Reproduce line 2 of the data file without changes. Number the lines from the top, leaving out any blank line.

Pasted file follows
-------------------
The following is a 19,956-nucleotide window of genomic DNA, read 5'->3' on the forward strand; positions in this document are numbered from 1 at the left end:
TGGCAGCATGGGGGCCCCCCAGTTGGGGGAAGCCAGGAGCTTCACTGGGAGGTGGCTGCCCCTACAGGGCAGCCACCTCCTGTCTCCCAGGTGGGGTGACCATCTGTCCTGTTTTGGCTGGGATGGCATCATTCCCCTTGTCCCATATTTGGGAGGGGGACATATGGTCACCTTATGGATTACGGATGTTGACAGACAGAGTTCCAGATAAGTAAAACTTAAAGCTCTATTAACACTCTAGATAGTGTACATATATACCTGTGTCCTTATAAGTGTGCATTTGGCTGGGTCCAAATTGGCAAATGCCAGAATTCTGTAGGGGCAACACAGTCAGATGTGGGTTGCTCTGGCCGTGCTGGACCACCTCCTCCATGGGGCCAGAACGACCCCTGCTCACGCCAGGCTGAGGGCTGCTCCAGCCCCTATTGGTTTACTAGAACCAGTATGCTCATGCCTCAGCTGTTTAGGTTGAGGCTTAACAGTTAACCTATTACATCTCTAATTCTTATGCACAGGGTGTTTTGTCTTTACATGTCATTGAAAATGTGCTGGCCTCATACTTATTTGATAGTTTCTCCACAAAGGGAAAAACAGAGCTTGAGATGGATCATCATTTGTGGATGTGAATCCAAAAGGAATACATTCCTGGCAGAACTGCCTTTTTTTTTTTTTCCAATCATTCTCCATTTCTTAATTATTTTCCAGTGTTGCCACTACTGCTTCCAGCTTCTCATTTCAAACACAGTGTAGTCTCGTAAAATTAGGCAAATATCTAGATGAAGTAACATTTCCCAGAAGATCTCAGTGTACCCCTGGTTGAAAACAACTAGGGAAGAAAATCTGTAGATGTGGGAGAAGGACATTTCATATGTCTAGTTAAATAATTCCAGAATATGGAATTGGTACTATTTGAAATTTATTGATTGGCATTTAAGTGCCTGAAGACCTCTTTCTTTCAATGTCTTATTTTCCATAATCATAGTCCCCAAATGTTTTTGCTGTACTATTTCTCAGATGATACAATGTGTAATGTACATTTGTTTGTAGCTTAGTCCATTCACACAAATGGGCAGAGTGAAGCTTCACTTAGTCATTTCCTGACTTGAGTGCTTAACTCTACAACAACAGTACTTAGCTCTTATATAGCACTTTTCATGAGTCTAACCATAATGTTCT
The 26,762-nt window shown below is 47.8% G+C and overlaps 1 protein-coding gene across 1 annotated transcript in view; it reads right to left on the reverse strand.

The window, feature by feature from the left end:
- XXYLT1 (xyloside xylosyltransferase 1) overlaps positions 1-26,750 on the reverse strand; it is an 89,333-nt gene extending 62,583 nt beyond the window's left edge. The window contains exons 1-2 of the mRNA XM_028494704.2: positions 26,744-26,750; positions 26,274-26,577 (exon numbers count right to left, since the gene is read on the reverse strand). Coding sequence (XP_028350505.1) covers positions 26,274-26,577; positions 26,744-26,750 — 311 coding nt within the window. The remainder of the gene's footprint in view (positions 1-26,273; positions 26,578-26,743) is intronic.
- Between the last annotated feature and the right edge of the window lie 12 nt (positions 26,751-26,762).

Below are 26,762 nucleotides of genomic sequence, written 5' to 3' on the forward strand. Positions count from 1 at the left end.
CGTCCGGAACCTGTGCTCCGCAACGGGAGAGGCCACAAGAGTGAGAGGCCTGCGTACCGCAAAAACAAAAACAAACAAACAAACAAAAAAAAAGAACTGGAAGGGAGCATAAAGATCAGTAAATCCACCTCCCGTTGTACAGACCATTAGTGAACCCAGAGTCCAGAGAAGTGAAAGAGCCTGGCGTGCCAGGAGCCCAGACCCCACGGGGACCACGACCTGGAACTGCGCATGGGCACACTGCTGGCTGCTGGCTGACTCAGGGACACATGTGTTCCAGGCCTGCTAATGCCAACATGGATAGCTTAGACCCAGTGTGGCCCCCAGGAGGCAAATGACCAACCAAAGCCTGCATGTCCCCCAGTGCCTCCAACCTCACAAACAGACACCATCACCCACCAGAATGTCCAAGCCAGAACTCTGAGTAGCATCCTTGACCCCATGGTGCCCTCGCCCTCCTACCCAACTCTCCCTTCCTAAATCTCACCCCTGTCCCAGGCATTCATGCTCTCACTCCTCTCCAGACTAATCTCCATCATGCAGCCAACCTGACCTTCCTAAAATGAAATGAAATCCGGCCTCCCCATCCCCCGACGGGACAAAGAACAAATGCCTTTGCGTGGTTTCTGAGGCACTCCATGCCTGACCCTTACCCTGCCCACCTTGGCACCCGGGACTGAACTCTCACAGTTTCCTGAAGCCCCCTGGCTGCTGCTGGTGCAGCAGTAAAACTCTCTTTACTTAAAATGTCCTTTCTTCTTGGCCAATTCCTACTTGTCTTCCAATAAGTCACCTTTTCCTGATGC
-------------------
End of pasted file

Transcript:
TGGCAGCATGGGGGCCCCCCAGTTGGGGGAAGCCAGGAGCTTCACTGGGAGGTGGCTGCCCCTACAGGGCAGCCACCTCCTGTCTCCCAGGTGGGGTGACCATCTGTCCTGTTTTGGCTGGGATGGCATCATTCCCCTTGTCCCATATTTGGGAGGGGGACATATGGTCACCTTATGGATTACGGATGTTGACAGACAGAGTTCCAGATAAGTAAAACTTAAAGCTCTATTAACACTCTAGATAGTGTACATATATACCTGTGTCCTTATAAGTGTGCATTTGGCTGGGTCCAAATTGGCAAATGCCAGAATTCTGTAGGGGCAACACAGTCAGATGTGGGTTGCTCTGGCCGTGCTGGACCACCTCCTCCATGGGGCCAGAACGACCCCTGCTCACGCCAGGCTGAGGGCTGCTCCAGCCCCTATTGGTTTACTAGAACCAGTATGCTCATGCCTCAGCTGTTTAGGTTGAGGCTTAACAGTTAACCTATTACATCTCTAATTCTTATGCACAGGGTGTTTTGTCTTTACATGTCATTGAAAATGTGCTGGCCTCATACTTATTTGATAGTTTCTCCACAAAGGGAAAAACAGAGCTTGAGATGGATCATCATTTGTGGATGTGAATCCAAAAGGAATACATTCCTGGCAGAACTGCCTTTTTTTTTTTTTCCAATCATTCTCCATTTCTTAATTATTTTCCAGTGTTGCCACTACTGCTTCCAGCTTCTCATTTCAAACACAGTGTAGTCTCGTAAAATTAGGCAAATATCTAGATGAAGTAACATTTCCCAGAAGATCTCAGTGTACCCCTGGTTGAAAACAACTAGGGAAGAAAATCTGTAGATGTGGGAGAAGGACATTTCATATGTCTAGTTAAATAATTCCAGAATATGGAATTGGTACTATTTGAAATTTATTGATTGGCATTTAAGTGCCTGAAGACCTCTTTCTTTCAATGTCTTATTTTCCATAATCATAGTCCCCAAATGTTTTTGCTGTACTATTTCTCAGATGATACAATGTGTAATGTACATTTGTTTGTAGCTTAGTCCATTCACACAAATGGGCAGAGTGAAGCTTCACTTAGTCATTTCCTGACTTGAGTGCTTAACTCTACAACAACAGTACTTAGCTCTTATATAGCACTTTTCATGAGTCTAACCATAATGTTCT